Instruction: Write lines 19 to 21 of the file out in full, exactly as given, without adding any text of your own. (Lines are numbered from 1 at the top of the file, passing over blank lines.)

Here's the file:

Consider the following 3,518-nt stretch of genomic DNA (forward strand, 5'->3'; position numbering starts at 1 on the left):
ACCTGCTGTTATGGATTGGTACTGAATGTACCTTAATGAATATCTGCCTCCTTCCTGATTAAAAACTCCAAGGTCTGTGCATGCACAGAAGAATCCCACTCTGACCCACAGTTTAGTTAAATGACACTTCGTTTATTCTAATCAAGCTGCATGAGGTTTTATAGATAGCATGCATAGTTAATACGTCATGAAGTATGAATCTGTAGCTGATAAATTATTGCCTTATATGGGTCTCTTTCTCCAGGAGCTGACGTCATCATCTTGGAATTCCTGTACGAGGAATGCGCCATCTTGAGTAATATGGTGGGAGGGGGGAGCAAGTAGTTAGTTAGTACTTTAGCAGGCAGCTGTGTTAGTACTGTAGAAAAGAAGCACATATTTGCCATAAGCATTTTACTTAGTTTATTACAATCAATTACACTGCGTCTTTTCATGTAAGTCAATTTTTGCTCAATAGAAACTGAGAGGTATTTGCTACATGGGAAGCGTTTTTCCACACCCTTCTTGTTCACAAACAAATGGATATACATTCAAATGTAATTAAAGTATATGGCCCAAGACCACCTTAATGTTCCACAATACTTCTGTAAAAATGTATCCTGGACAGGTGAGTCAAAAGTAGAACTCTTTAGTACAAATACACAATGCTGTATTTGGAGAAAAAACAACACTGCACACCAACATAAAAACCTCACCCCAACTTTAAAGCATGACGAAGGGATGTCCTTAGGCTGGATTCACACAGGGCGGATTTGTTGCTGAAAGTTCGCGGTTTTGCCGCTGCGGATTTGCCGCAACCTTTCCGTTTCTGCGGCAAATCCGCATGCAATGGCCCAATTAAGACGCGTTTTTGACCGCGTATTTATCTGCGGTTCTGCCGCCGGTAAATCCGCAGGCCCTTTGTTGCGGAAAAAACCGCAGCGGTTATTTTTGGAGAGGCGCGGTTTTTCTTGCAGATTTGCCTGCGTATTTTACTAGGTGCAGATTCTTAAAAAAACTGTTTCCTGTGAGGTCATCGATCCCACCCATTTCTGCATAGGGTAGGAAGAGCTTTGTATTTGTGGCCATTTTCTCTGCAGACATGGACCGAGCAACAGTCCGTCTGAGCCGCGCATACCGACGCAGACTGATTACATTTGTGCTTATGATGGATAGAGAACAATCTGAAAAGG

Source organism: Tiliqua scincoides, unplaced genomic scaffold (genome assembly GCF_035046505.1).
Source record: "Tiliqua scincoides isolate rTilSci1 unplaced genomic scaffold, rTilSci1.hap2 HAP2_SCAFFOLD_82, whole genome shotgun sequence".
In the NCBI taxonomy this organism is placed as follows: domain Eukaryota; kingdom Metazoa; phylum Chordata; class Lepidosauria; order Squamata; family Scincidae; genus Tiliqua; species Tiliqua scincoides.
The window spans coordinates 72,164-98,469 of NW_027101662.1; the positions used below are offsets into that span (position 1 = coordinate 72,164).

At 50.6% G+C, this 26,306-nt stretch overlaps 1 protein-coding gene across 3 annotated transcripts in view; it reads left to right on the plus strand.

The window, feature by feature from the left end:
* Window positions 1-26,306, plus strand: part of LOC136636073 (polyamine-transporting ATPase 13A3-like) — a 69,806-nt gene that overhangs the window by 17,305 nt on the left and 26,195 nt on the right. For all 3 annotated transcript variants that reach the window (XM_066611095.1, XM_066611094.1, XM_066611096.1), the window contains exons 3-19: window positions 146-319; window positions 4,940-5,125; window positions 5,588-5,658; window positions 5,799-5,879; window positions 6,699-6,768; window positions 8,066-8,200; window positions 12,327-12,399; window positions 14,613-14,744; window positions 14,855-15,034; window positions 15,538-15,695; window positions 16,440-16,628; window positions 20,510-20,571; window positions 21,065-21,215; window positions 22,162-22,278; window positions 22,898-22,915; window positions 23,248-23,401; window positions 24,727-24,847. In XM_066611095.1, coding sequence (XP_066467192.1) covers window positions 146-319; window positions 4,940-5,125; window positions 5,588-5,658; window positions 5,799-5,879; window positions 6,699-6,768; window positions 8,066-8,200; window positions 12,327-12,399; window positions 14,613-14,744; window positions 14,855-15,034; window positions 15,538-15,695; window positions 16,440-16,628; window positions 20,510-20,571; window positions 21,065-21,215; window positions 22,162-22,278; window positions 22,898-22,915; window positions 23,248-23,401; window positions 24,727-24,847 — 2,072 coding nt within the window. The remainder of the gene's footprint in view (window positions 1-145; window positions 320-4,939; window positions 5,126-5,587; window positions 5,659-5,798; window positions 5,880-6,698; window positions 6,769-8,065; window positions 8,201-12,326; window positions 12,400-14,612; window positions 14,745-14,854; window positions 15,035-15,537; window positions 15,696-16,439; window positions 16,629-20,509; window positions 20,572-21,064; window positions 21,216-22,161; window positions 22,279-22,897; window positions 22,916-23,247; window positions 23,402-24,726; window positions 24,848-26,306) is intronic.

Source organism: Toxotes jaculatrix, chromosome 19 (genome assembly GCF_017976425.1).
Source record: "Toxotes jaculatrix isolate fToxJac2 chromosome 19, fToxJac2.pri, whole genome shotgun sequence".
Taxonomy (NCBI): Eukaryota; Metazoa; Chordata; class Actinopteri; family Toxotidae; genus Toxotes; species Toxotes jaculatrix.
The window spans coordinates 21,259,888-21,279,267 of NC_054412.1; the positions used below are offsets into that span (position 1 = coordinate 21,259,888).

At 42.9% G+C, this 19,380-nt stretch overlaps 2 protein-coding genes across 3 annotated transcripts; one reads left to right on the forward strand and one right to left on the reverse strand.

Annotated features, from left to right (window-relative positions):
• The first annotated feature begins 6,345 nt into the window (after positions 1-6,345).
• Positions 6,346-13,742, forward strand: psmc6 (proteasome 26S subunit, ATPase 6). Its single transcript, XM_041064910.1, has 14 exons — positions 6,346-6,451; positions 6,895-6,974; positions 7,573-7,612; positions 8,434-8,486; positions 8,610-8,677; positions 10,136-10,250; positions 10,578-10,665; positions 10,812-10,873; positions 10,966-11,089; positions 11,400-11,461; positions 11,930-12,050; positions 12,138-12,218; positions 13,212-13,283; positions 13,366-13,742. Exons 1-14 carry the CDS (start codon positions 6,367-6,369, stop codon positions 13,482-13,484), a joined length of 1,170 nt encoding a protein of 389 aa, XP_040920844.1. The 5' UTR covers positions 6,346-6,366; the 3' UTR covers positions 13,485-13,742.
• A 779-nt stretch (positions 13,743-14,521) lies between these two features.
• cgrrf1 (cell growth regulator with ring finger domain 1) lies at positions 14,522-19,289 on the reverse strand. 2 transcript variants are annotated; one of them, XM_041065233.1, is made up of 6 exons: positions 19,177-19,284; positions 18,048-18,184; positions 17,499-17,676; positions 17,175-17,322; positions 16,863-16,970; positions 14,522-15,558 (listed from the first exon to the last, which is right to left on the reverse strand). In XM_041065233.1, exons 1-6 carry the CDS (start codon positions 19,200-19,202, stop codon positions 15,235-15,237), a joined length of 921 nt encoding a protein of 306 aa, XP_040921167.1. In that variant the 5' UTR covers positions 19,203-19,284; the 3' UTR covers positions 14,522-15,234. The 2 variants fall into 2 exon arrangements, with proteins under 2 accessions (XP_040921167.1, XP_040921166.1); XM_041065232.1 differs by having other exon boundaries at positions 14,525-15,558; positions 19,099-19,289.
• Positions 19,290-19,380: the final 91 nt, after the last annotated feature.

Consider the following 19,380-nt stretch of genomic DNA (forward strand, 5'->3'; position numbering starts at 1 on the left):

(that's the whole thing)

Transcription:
• cgrrf1 (cell growth regulator with ring finger domain 1) lies at positions 14,522-19,289 on the reverse strand. 2 transcript variants are annotated; one of them, XM_041065233.1, is made up of 6 exons: positions 19,177-19,284; positions 18,048-18,184; positions 17,499-17,676; positions 17,175-17,322; positions 16,863-16,970; positions 14,522-15,558 (listed from the first exon to the last, which is right to left on the reverse strand). In XM_041065233.1, exons 1-6 carry the CDS (start codon positions 19,200-19,202, stop codon positions 15,235-15,237), a joined length of 921 nt encoding a protein of 306 aa, XP_040921167.1. In that variant the 5' UTR covers positions 19,203-19,284; the 3' UTR covers positions 14,522-15,234. The 2 variants fall into 2 exon arrangements, with proteins under 2 accessions (XP_040921167.1, XP_040921166.1); XM_041065232.1 differs by having other exon boundaries at positions 14,525-15,558; positions 19,099-19,289.
• Positions 19,290-19,380: the final 91 nt, after the last annotated feature.

Consider the following 19,380-nt stretch of genomic DNA (forward strand, 5'->3'; position numbering starts at 1 on the left):